When for instance in no. 3 El Vito, little girls joined the ensemble mid-act, smilingly bright like babuschka doll versions of their bigger female colleagues, and similarly elaborately costumed, I eagerly awaited black waistcoated little matadors with brilliantined hair. Alas, there were no older male dolls from which they could pop. The powerful beer, barbeque and footy culture of Oz is at work here, I am sure, and not the inclusive vision and effort of the Company over many years.

Karen Henderson, also a dancer-soloist, undertook the design and making of costumes. These worked freshly and seamlessly as one of the forces lifting Viva Espana! into excellence. I found the tessellated fringes of no.9 Ay Jondo and the early Technicolour tones and felt-like surfaces of costumes in no.6 El Polo, charming.

Just as J. S. Bach wrote the The Art of Fugue, Deanna Blacher could write, or has effectively already written, The Art of Segue.

Because Viva Espana! was also satisfyingly about how transitions were managed, how were they varied? Some were so gradual as to be unnoticed. Some were dramatically sudden, often through clever use of lighting. Often the ensemble was theatrically joined halfway through an act by additional members. A clever orchestration lay also in how some cast left in one number and re-entered differently costumed. No series of separate tableaux here but a forward moving, seductive flow. It’s all about links and joins matching content. A novelist, film maker, musician or even humble reviewer has much to learn from Danza Viva.

So why do Spanish dance? Is it a necessary commodity ? How does it fit with our mainly suburban life ? Why, indeed, learn Chinese and research the Great Wall or how to sing Schubert ? Or labour to invent a solar powered air conditioner ?

Intensely physical, Spanish dance also opens up and populates the imagination. It is the antithesis of the Australian Idol dream of instant fame and gratification:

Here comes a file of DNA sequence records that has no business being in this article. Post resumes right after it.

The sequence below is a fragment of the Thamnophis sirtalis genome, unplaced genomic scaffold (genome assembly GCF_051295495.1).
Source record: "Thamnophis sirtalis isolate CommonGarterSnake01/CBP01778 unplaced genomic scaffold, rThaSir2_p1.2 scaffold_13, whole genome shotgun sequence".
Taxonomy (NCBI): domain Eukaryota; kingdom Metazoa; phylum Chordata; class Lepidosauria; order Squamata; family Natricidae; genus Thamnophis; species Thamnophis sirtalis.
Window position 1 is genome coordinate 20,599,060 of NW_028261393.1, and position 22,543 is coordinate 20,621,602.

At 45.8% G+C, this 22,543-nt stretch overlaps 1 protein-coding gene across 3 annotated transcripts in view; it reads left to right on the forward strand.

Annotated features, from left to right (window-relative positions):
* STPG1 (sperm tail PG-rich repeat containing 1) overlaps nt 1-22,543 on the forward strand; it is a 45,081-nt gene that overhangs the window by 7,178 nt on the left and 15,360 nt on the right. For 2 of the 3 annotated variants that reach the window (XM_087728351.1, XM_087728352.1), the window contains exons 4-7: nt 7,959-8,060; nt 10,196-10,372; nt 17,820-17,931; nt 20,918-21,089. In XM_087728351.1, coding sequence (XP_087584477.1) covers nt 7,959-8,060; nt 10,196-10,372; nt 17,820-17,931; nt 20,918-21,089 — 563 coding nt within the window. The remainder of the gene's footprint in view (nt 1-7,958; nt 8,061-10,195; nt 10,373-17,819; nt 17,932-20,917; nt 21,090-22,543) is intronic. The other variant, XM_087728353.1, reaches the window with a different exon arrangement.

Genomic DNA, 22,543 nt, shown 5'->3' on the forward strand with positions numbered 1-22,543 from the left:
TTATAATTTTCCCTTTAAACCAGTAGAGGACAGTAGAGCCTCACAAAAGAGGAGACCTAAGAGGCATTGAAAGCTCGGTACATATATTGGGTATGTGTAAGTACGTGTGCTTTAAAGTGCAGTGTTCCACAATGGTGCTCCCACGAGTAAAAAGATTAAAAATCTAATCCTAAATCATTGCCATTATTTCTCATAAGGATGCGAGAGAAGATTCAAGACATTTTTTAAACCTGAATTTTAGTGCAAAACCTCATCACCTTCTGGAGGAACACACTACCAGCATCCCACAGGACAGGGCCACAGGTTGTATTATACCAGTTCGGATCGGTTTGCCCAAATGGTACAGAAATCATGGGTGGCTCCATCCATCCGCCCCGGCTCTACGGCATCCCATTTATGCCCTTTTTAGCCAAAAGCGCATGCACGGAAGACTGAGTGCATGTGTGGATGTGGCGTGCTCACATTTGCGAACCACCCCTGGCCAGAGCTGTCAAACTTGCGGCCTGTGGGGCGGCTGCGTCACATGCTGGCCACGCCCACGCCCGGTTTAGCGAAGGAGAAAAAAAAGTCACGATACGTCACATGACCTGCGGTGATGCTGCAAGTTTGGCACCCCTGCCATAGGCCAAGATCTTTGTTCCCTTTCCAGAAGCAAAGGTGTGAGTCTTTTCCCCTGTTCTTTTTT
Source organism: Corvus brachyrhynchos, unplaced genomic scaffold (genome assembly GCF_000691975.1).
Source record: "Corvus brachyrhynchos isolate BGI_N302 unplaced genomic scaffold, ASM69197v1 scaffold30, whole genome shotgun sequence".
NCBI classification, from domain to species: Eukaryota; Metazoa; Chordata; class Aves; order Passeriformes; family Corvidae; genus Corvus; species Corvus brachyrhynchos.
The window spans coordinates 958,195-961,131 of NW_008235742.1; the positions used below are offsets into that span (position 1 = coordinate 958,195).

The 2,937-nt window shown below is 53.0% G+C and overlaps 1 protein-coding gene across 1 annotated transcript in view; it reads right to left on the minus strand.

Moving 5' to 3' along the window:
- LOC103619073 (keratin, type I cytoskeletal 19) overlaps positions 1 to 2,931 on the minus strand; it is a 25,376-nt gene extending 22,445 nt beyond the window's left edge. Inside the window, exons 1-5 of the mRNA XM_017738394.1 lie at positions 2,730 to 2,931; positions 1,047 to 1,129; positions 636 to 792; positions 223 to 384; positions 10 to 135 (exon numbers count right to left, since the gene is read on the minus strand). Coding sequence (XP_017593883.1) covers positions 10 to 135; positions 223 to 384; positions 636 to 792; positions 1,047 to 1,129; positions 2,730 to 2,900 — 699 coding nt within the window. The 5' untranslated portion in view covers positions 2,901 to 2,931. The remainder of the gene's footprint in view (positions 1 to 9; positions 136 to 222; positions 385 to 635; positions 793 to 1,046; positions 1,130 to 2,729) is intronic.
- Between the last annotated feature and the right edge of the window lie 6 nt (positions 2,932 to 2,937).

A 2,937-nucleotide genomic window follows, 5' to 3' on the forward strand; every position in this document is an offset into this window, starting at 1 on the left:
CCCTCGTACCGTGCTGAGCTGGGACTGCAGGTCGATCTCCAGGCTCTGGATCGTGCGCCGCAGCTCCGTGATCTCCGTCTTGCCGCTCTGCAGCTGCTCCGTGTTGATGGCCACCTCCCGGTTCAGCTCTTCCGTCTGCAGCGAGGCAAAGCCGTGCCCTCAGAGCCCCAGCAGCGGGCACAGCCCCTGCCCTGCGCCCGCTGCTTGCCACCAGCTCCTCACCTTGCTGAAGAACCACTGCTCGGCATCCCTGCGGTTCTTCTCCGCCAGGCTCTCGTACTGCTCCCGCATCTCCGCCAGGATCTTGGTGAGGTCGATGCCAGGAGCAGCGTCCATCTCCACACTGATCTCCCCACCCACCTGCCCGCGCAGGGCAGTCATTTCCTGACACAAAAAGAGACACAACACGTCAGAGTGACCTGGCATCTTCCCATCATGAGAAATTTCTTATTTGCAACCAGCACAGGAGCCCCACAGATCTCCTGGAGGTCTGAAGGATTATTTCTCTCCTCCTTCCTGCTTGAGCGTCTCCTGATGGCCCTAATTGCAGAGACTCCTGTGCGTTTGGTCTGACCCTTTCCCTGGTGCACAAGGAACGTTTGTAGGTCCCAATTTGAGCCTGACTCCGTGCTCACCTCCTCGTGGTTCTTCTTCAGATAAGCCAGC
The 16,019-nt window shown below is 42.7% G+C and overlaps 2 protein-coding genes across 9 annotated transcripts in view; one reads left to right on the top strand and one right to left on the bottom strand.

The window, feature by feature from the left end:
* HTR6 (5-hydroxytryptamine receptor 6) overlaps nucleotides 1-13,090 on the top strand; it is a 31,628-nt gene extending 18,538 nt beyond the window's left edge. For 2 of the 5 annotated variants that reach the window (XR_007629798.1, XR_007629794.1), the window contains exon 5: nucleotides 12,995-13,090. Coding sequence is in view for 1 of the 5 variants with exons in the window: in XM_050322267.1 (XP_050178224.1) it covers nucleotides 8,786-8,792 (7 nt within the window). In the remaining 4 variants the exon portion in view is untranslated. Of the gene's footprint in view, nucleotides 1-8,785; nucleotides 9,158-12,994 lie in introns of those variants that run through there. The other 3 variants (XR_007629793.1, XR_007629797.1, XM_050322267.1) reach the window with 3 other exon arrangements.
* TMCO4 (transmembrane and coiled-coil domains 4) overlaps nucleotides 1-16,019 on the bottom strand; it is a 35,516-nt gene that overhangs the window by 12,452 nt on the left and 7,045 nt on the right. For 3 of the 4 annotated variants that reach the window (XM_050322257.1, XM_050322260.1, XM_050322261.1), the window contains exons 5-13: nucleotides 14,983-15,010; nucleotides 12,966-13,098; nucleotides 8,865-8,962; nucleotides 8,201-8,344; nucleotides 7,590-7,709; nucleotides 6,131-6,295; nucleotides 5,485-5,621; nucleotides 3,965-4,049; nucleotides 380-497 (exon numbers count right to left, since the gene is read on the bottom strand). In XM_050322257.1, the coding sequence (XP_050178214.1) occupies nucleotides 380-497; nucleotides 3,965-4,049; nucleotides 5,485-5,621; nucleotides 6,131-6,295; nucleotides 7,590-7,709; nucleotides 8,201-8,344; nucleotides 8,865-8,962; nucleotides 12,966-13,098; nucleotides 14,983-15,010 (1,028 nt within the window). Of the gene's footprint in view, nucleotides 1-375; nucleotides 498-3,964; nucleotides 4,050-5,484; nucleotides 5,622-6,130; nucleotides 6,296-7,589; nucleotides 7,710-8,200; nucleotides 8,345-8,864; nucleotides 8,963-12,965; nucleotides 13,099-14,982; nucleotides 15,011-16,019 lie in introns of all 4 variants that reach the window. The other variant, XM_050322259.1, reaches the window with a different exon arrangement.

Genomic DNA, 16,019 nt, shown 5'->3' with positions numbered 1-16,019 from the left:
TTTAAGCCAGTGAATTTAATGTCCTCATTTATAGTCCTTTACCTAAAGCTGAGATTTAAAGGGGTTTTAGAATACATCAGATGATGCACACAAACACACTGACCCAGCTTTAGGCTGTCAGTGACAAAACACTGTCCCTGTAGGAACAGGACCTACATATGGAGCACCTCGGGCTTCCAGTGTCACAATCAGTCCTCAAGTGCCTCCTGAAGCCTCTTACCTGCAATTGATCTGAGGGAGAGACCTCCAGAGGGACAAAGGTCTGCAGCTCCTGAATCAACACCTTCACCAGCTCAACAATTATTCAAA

Blacher has written words which apply to any creativity:

For me Spanish dance is about freedom of expression but with a very structured and demanding technique as onerous as any devised in classical ballet and contemporary dance.

Finally, Viva Espana! seemed about how artists use their allotted resources – not that in this case these needed in any way to be eked out, for they are very rich. The choreographic variety of both Spanish classical and flamenco traditions were faithfully represented, even lovingly added to.

A company of differing levels, experience and ages were so melded into a greater whole of colour and movement by the Company’s artistic leadership that our attention and appreciation was constantly held at a high level. There was the art which conceals art and the best possible ordering of movements to tell a subliminal story. Any slight glitches seemed down more to backstage technical support nerves than from the proudly centred performers.

A wide ranging and appreciative crowd came for both afternoon and night showings. From those in this lively audience who were hardboiled dance professionals, to those who like myself, may not always have known a castanet from a candelabra, all loved it as one of Danza Viva’s best and most beautifully paced offerings so far.